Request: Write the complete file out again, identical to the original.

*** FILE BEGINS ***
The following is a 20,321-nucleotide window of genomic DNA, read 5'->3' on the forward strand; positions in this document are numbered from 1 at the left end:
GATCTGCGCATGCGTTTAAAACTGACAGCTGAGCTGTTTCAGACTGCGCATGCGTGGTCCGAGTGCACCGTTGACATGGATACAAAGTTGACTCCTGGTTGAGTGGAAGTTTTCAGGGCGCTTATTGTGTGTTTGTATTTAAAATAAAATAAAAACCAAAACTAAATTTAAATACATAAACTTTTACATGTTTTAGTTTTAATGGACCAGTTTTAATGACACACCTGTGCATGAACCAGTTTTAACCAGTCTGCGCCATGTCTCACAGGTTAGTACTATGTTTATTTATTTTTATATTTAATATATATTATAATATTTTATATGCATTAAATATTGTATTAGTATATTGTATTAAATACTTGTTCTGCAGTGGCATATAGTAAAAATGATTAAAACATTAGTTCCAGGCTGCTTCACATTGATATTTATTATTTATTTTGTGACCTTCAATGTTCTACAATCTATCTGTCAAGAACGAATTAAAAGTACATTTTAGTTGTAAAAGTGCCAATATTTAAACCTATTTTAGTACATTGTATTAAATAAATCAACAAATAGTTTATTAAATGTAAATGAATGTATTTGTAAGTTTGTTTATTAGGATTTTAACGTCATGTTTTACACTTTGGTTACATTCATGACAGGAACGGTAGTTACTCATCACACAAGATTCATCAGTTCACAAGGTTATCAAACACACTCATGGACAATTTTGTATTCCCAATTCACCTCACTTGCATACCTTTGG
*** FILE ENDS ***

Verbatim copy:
The following is a 20,321-nucleotide window of genomic DNA, read 5'->3' on the forward strand; positions in this document are numbered from 1 at the left end:
GATCTGCGCATGCGTTTAAAACTGACAGCTGAGCTGTTTCAGACTGCGCATGCGTGGTCCGAGTGCACCGTTGACATGGATACAAAGTTGACTCCTGGTTGAGTGGAAGTTTTCAGGGCGCTTATTGTGTGTTTGTATTTAAAATAAAATAAAAACCAAAACTAAATTTAAATACATAAACTTTTACATGTTTTAGTTTTAATGGACCAGTTTTAATGACACACCTGTGCATGAACCAGTTTTAACCAGTCTGCGCCATGTCTCACAGGTTAGTACTATGTTTATTTATTTTTATATTTAATATATATTATAATATTTTATATGCATTAAATATTGTATTAGTATATTGTATTAAATACTTGTTCTGCAGTGGCATATAGTAAAAATGATTAAAACATTAGTTCCAGGCTGCTTCACATTGATATTTATTATTTATTTTGTGACCTTCAATGTTCTACAATCTATCTGTCAAGAACGAATTAAAAGTACATTTTAGTTGTAAAAGTGCCAATATTTAAACCTATTTTAGTACATTGTATTAAATAAATCAACAAATAGTTTATTAAATGTAAATGAATGTATTTGTAAGTTTGTTTATTAGGATTTTAACGTCATGTTTTACACTTTGGTTACATTCATGACAGGAACGGTAGTTACTCATCACACAAGATTCATCAGTTCACAAGGTTATCAAACACACTCATGGACAATTTTGTATTCCCAATTCACCTCACTTGCATACCTTTGG